25. Chan LM, Brown JL, Yoder AD (2011) Integrating statistical genetic and geospatial methods brings new power to phylogeography. Mol Phylogenet Evol 59:523–537Google Scholar
  26. Costa LP (2003) The historical bridge between the Amazon and the Atlantic Forest of Brazil: a study of molecular phylogeography with small mammals. J Biogeogr 30:71–86Google Scholar
  27. Cox BC, Moore PD (2005) Biogeography: an ecological and evolutionary approach, 7th edn. Blackwell Publishing, LondonGoogle Scholar
  28. Cracraft J (1985) Historical biogeography and patterns of differentiation within the South American avifauna: areas of endemism. Ornithol Monogr 36:49–84Google Scholar
  29. Crandall KA, Bininda-Emonds ORP, Mace GM, Wayne RK (2000) Considering evolutionary processes in conservation biology. Trends Ecol Evol 15:290–295Google Scholar
  30. Da Silva MNF, Patton JL (1993) Amazonian phylogeography: mtDNA sequence variation in arboreal echimyid rodents (Caviomorpha). Mol Phylogenet Evol 2:243–255Google Scholar
  31. Darriba D, Taboada GL, Doallo R, Posada D (2012) jModelTest 2: more models, new heuristics and parallel computing. Nat Methods 9(8):772Google Scholar
  32. D’Elı́a G (2003) Phylogenetics of Sigmodontinae (Rodentia, Muroidea, Cricetidae), with special reference to the akodont group, and with additional comments on historical biogeography. Cladistics 19(4):307–323Google Scholar
  33. Drummond AJ, Nicholls GK, Rodrigo AG, Solomon W (2002) Estimating mutation parameters, population history and genealogy simultaneously from temporally spaced sequence data. Genetics 161:1307–1320Google Scholar
  34. Drummond AJ, Suchard MA, Xie D, Rambaut A (2012) Bayesian phylogenetics with BEAUti and the BEAST 1.7. Mol Biol Evol 29:1969–1973Google Scholar
  35. Elith J, Kearney M, Phillips SJ (2010) The art of modelling range-shifting species. Methods Ecol Evol 1:330–342Google Scholar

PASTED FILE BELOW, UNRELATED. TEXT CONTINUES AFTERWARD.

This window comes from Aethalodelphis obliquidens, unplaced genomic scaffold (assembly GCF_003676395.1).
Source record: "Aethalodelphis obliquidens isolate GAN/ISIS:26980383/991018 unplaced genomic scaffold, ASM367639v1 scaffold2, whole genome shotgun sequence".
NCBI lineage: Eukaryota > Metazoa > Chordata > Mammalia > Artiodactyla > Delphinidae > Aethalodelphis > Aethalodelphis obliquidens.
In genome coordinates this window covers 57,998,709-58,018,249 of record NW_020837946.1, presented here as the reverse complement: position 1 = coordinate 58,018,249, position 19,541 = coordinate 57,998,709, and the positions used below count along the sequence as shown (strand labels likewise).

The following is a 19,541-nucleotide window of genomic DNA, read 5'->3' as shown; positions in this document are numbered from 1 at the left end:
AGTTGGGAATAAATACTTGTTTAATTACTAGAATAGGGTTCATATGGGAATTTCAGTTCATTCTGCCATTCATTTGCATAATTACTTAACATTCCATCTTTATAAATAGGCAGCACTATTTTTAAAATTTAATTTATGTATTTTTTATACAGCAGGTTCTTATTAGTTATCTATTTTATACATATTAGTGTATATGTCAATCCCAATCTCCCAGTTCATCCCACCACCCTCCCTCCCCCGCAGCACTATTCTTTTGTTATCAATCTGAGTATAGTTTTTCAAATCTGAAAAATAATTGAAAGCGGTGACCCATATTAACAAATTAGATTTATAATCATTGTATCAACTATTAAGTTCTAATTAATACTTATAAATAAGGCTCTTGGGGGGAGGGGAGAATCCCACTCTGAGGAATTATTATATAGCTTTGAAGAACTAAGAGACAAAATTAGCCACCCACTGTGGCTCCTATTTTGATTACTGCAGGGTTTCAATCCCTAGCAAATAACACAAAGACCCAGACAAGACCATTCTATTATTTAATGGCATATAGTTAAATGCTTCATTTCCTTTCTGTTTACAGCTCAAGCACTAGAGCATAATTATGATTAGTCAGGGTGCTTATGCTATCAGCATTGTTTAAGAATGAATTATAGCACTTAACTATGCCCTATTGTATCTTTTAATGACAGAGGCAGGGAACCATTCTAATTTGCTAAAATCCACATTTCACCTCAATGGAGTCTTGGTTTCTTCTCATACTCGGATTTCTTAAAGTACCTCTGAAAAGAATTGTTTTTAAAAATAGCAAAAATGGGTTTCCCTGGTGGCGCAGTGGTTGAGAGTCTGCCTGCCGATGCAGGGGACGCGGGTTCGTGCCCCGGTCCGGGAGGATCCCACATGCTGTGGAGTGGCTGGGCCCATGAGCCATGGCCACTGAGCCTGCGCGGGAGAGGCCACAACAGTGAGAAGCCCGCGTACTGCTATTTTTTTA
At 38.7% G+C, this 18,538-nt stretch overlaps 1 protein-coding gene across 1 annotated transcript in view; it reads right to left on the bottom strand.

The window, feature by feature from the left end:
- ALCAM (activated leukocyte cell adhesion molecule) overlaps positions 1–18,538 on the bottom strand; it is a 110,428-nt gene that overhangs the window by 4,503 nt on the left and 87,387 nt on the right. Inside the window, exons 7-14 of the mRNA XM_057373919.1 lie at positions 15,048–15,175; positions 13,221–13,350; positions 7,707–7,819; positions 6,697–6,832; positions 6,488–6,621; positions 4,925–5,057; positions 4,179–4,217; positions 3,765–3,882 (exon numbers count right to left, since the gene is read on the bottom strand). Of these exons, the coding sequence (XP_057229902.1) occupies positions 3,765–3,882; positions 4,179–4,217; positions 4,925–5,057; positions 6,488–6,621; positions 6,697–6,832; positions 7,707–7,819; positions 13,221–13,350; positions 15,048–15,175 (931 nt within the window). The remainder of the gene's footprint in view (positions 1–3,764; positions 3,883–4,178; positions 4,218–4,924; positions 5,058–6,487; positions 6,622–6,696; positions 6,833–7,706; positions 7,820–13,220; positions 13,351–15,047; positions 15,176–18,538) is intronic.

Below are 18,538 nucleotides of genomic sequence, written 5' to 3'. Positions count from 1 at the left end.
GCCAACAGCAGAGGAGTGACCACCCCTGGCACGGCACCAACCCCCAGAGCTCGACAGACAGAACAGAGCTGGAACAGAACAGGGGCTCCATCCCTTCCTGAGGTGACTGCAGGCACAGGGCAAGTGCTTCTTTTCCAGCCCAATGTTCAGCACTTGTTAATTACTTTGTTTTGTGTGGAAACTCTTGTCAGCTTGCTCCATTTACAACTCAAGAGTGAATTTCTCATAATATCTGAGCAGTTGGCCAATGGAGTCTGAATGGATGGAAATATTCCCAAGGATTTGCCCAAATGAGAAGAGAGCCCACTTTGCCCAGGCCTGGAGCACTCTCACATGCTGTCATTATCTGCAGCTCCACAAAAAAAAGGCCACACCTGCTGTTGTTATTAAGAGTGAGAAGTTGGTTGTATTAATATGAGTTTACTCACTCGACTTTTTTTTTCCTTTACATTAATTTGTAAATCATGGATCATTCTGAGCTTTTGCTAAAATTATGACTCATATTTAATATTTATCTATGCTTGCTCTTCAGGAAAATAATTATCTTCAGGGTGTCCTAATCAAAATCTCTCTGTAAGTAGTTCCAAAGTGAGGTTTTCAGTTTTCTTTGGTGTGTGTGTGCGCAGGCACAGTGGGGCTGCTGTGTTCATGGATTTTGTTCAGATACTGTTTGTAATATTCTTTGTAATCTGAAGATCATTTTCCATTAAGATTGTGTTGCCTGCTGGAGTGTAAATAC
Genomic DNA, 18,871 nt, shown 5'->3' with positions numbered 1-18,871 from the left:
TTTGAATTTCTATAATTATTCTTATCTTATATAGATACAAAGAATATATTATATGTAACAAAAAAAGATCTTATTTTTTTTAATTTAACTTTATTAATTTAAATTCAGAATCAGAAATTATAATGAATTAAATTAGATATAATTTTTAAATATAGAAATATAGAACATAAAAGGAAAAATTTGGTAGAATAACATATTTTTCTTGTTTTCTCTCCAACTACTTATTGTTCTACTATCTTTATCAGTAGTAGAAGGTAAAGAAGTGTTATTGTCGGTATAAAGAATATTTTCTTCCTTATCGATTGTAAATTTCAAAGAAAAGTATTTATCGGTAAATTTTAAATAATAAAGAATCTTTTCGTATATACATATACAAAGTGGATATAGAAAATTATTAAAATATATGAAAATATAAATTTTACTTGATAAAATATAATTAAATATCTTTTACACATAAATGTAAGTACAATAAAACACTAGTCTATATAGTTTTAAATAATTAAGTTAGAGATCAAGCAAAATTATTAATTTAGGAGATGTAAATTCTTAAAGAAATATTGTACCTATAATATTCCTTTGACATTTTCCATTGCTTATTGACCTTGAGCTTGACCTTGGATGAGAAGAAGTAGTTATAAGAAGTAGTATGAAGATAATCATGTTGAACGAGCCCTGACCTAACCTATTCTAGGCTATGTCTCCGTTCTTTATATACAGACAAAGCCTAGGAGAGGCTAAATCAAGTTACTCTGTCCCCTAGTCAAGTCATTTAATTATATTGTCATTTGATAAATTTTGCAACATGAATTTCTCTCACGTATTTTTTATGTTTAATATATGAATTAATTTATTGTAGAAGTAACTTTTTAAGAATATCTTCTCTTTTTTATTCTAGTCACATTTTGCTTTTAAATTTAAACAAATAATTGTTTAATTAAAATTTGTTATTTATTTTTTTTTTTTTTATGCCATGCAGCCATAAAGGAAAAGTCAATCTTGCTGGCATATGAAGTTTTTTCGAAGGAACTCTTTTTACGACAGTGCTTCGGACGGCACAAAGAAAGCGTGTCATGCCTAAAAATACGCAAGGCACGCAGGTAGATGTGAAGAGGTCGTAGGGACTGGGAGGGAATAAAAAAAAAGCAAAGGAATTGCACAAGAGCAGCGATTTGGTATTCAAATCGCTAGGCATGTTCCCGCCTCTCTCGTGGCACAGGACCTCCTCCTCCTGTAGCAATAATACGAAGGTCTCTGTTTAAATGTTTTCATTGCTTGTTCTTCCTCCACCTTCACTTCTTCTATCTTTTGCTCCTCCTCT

36. Elith J, Phillips SJ, Hastie T, Dudík M, Chee YE, Yates CJ (2011) A statistical explanation of MaxEnt for ecologists. Divers Distrib 17:43–57Google Scholar
  37. Emmons LH, Patton JL (2005) A new species of Oryzomys (Rodentia: Muridae) from eastern Bolivia. Am Mus Novitates 18(3478):1–28Google Scholar
  38. Endler JA (1977) Geographic variation, speciation, and clines (No. 10). Princeton University Press, PrincetonGoogle Scholar
  39. Endler JA (1982) Problems in distinguishing historical from ecological factors in biogeography. Am Zool 22(2):441–452Google Scholar
  40. Ersts PJ (2015) Geographic distance matrix generator (version 1.2.3). American Museum of Natural History, Center for Biodiversity and Conservation. Accessed 20 May 2015
  41. Farias MB, Oliveira JA, Bonvicino RC (2013) Filogeografia de populações brasileiras de Marmosa (Marmosa) murina (Didelphimorphia, Didelphidae). Rev Nordestina Biol 21(2):27–52Google Scholar
  42. Fernandes AM, Wink M, Sardelli C, Aleixo A (2014) Multiple speciation across the Andes and throughout Amazonia: the case of the spot-backed antbird species complex (Hylophylax naevius/Hylophylax naevioides). J Biogeogr 41(6):1094–1104Google Scholar
  43. Fine PVA, Daly DC, Muñoz GV, Mesones I, Cameron KM (2005) The contribution of edaphic heterogeneity to the evolution and diversity of Burseraceae trees in the western Amazon. Evolution 59(7):1464–1478Google Scholar
  44. Fraser DJ, Bernatchez L (2001) Adaptive evolutionary conservation: towards a unified concept for defining conservation units. Mol Ecol 10:2741–2752Google Scholar
  45. Frey JK (1993) Modes of peripheral isolate formation and speciation. Syst Biol 42(3):373–381Google Scholar
  46. Funk WC, Caldwell JP, Peden CE, Padial JM, De la Riva I et al (2007) Tests of biogeographic hypotheses for diversification in the Amazonian forest frog, Physalaemus petersi. Mol Phylogenet Evol 44:825–837Google Scholar
  47. Galtier N, Nabholz B, Glémin S, Hurst GD (2009) Mitochondrial DNA as a marker of molecular diversity: a reappraisal. Mol Ecol 18(22):4541–4550Google Scholar
  48. Garzón-Orduña IJ, Benetti-Longhini JE, Brower AVZ (2014) Timing the diversification of the Amazonian biota: butterfly divergences are consistent with Pleistocene refugia. J Biogeogr 41:1631–1638Google Scholar
  49. Gascon C, Malcolm JR, Patton JL, da Silva MNF, Bogart JP, Lougheed SC, Peres CA, Neckel S, Boag PT (2000) Riverine barriers and the geographic distribution of Amazonian species. Proc Natl Acad Sci 97(25):13672–13677Google Scholar